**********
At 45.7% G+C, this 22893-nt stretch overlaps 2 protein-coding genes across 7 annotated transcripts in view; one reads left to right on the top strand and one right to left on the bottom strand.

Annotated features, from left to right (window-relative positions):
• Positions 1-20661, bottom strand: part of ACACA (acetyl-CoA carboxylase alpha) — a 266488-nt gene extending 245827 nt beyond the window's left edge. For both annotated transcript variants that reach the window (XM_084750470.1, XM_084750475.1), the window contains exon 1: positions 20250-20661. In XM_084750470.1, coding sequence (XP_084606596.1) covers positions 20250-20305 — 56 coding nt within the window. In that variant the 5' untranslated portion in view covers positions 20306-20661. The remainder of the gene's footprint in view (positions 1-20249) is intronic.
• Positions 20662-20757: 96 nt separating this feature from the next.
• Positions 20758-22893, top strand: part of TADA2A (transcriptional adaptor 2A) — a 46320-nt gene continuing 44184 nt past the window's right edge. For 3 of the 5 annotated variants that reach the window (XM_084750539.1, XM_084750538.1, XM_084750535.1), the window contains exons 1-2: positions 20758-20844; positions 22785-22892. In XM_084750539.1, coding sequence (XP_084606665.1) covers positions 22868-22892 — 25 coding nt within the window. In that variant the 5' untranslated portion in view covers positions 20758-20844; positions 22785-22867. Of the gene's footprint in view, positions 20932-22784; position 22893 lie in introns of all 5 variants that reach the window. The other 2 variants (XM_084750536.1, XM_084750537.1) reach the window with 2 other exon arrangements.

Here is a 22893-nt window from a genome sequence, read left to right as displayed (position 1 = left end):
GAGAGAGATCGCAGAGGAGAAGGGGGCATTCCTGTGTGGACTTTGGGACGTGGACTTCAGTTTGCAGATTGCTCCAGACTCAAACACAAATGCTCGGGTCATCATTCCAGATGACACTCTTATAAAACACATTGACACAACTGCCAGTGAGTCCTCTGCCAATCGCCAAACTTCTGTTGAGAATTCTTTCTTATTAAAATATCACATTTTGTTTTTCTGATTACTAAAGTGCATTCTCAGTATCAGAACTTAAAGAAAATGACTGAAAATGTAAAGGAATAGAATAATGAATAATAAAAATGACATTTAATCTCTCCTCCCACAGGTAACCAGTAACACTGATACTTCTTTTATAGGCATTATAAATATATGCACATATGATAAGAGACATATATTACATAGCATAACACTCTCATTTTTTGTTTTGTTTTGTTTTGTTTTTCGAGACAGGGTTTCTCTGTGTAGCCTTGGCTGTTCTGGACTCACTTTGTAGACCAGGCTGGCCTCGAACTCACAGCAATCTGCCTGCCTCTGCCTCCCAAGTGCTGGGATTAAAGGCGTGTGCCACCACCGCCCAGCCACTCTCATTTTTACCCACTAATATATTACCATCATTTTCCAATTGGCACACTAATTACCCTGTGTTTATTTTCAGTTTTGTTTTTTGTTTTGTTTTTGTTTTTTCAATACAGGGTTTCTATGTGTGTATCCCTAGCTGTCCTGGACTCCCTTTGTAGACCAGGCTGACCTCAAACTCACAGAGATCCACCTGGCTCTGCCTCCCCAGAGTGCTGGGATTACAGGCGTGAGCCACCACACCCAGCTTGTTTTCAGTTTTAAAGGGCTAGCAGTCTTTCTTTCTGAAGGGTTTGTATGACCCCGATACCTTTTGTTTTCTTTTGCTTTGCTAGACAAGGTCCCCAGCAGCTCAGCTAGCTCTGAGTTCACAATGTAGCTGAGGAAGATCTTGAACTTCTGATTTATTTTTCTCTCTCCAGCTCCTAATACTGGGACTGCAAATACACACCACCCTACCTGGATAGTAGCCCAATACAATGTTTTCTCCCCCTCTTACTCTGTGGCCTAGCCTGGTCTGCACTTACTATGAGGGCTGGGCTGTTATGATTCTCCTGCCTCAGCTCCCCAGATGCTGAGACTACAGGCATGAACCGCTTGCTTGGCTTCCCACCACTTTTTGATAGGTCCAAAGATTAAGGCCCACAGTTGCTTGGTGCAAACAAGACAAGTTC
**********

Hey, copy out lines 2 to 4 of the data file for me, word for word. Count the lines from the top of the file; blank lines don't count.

Annotated features, from left to right (window-relative positions):
• Positions 1-20661, bottom strand: part of ACACA (acetyl-CoA carboxylase alpha) — a 266488-nt gene extending 245827 nt beyond the window's left edge. For both annotated transcript variants that reach the window (XM_084750470.1, XM_084750475.1), the window contains exon 1: positions 20250-20661. In XM_084750470.1, coding sequence (XP_084606596.1) covers positions 20250-20305 — 56 coding nt within the window. In that variant the 5' untranslated portion in view covers positions 20306-20661. The remainder of the gene's footprint in view (positions 1-20249) is intronic.
• Positions 20662-20757: 96 nt separating this feature from the next.